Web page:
The offseason addition who made the loudest arrival was Swedish forward Samuel Armenteros. A veteran of 10 pro seasons in Europe, the 27-year-old had three goals and set up two in substitute appearances in the final two preseason matches. He showed quickness and a deft ability to find seams in the defense. That figures to keep Adi on his toes and give Savarese some intriguing options up front.
Several intriguing youngsters are among the offseason acquisitions.
Polo, a 23-year-old Peruvian, is expected to battle for the starting wing spot opposite Blanco and add speed on the flank.
Julio Cascante, 24, gives the Timbers another option at center back. The 6-2 Costa Rican figures to at least be the first option behind Ridgewell and Mabiala.
Cristhian Paredes, 19, brings size (6-0) and technical skills to the midfield and in the long term could be Chara's successor.
Players adjust to a new team, new league and new country at different speeds. Savarese says he likes the progress he's seen from the newest Timbers.
"I think they're adjusting really well," he says. "They're starting to understand that this league is based upon a lot of work, and you have to put the work in if you want to be competitive. It's not only about the quality, it's also about how determined you are to work and to keep up. I think they have understood that already in these matches that we've played."
An MLS roster is constantly in flux, and the Timbers probably aren't done making moves. Reports out of Honduras indicate the Timbers are acquiring speedy forward Darixon Vuelto, though it was unclear whether the 20-year-old was to sign a MLS contract or with Timbers 2 of the United Soccer League.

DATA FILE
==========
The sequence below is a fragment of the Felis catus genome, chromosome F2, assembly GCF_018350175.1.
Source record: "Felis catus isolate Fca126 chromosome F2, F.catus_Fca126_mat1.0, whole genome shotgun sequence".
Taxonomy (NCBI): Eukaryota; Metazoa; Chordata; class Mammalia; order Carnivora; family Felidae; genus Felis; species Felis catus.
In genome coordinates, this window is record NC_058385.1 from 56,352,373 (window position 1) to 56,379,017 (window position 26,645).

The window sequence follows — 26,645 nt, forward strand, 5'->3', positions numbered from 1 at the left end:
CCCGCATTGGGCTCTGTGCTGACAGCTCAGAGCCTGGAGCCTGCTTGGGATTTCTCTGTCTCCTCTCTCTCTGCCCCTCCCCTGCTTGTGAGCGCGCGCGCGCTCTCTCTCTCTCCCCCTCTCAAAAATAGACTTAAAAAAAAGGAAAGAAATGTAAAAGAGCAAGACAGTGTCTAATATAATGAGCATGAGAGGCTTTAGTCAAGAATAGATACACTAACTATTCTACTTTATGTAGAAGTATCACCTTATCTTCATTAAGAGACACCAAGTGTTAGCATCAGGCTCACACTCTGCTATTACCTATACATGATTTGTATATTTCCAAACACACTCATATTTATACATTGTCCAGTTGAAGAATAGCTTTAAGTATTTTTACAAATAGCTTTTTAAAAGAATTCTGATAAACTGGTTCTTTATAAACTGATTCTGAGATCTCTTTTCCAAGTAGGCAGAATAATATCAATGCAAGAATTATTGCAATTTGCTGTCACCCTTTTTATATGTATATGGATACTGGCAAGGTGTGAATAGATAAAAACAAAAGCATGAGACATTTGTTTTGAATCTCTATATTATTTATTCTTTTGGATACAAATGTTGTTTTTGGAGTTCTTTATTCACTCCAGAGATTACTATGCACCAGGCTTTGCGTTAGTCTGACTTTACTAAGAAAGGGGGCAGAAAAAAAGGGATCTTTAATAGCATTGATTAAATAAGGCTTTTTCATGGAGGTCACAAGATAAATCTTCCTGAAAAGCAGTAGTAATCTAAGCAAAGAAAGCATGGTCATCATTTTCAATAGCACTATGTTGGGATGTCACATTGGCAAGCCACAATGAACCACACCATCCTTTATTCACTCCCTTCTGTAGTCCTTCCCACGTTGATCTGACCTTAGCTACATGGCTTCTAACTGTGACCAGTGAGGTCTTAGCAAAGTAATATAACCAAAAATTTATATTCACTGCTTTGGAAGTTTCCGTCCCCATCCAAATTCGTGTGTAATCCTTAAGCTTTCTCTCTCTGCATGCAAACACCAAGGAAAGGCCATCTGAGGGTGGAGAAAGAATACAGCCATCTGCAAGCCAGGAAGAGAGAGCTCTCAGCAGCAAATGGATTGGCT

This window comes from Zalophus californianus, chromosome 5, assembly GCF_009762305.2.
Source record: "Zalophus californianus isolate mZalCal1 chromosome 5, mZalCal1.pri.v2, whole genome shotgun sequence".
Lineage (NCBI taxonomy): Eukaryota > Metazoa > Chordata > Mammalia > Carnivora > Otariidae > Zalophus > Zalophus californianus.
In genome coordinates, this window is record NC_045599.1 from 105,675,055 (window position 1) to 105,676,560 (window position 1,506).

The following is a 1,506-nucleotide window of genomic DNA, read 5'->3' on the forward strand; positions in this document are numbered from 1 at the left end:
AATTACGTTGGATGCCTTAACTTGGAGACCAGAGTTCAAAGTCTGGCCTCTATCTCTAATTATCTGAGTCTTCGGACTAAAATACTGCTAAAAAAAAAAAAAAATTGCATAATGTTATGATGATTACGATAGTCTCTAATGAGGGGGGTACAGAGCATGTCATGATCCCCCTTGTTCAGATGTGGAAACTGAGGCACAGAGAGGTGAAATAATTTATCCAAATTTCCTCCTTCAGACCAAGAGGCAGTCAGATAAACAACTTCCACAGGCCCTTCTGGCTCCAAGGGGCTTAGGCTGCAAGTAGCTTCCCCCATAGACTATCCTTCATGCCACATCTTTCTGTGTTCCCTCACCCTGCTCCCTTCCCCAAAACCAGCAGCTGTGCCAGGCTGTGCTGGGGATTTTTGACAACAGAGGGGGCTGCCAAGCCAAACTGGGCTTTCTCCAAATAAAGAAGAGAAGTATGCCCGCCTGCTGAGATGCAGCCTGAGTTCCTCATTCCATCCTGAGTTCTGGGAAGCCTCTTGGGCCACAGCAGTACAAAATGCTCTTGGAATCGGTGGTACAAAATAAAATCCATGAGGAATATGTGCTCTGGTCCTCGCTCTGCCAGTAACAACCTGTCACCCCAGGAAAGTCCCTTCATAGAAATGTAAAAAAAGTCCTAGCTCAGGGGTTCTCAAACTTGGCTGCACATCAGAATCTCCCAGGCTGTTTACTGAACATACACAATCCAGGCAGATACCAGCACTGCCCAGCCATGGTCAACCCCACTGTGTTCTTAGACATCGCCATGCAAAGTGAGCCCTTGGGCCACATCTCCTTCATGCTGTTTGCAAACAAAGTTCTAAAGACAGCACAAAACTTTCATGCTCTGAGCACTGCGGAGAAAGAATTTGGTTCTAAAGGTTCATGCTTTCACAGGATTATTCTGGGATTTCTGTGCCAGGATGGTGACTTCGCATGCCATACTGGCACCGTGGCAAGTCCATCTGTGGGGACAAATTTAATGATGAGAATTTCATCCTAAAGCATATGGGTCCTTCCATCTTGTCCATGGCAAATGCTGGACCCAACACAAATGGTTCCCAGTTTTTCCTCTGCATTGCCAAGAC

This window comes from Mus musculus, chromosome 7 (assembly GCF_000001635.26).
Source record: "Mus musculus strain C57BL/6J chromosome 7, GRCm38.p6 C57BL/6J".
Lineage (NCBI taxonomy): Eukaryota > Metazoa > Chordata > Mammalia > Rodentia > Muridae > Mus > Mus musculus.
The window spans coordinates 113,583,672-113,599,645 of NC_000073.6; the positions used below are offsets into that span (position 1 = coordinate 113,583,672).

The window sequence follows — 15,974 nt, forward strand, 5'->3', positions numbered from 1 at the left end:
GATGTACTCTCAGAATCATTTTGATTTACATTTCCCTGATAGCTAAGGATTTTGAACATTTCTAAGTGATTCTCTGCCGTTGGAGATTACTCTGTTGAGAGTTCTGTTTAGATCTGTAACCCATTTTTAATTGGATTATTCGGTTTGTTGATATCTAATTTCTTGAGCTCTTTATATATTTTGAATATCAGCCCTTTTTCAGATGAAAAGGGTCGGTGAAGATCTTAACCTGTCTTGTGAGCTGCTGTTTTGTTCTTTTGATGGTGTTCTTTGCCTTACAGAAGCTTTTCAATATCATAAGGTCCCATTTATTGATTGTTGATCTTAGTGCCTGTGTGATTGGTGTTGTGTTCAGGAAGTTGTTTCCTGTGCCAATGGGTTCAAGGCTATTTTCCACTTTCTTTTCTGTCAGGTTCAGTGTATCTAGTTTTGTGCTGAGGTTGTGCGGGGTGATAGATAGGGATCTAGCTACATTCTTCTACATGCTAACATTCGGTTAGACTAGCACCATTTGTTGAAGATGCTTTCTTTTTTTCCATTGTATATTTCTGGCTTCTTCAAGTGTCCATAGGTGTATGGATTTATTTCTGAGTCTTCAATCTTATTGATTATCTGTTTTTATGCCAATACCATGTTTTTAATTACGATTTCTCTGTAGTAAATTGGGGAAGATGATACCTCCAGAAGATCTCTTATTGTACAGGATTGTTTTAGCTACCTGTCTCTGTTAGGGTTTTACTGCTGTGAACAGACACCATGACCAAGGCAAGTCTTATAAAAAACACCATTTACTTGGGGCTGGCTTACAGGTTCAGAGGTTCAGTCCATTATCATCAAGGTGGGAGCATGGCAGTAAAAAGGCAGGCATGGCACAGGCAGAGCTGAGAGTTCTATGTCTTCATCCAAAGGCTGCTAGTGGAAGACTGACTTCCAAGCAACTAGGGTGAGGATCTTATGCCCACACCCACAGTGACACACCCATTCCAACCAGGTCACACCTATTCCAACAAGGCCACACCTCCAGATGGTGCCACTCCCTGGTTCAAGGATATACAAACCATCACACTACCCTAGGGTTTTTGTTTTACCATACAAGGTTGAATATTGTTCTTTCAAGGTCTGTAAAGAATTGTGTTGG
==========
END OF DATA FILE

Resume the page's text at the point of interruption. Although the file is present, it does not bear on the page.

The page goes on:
New blood on the field should provide Timbers fans fodder for debate, but the one new blood on the sideline will be in the spotlight. Savarese had great success both coaching and building the North American Soccer League's New York Cosmos.
Now the 46-year-old Venezuelan is charged with keeping the Timbers among the top contenders in a league exponentially better than it was when Porter was hired in 2013.
Having played in the MLS in its formative years and followed it as a commentator for ESPN and others, Savarese seems ready for the challenge. While it's foolish to read too much into preseason results, the way the Timbers responded in the second half of their final two games — executing a formation change in both games — is encouraging.
Savarese has said he wants a team that is proactive and also creative within the team structure. Savarese downplays the significance of shifting formations — though seeing options gives fans (and opposing coaches) new fodder.
"More than the adjustments, it was the attitude," Savarese says of the strong second-half performances that included rallying from a 2-0 second-half deficit to win Saturday's final tuneup match. "You can make tactics changes, but the most important part is the attitude."
A positive attitude will be imperative, because the Timbers open with five consecutive road games.
The first thing Savarese wants to establish is "to be a team that is never giving up, a team that is always going to step on the field and give the best of themselves. And that's what I expect from our first match."
In their first seven seasons, the Timbers have made the playoffs three times, twice finishing atop the conference, and won one MLS Cup championship. Expectations are understandably high in Portland — more lofty than those cranes rising above Providence Park.
The coaching change and influx of young talent only add to the anticipation of a 34-game marathon that presents travel, weather and injury challenges.
Watching Savarese and the young players navigate those challenge will, at the very least, make the 2018 season one of the most intriguing in Timbers history.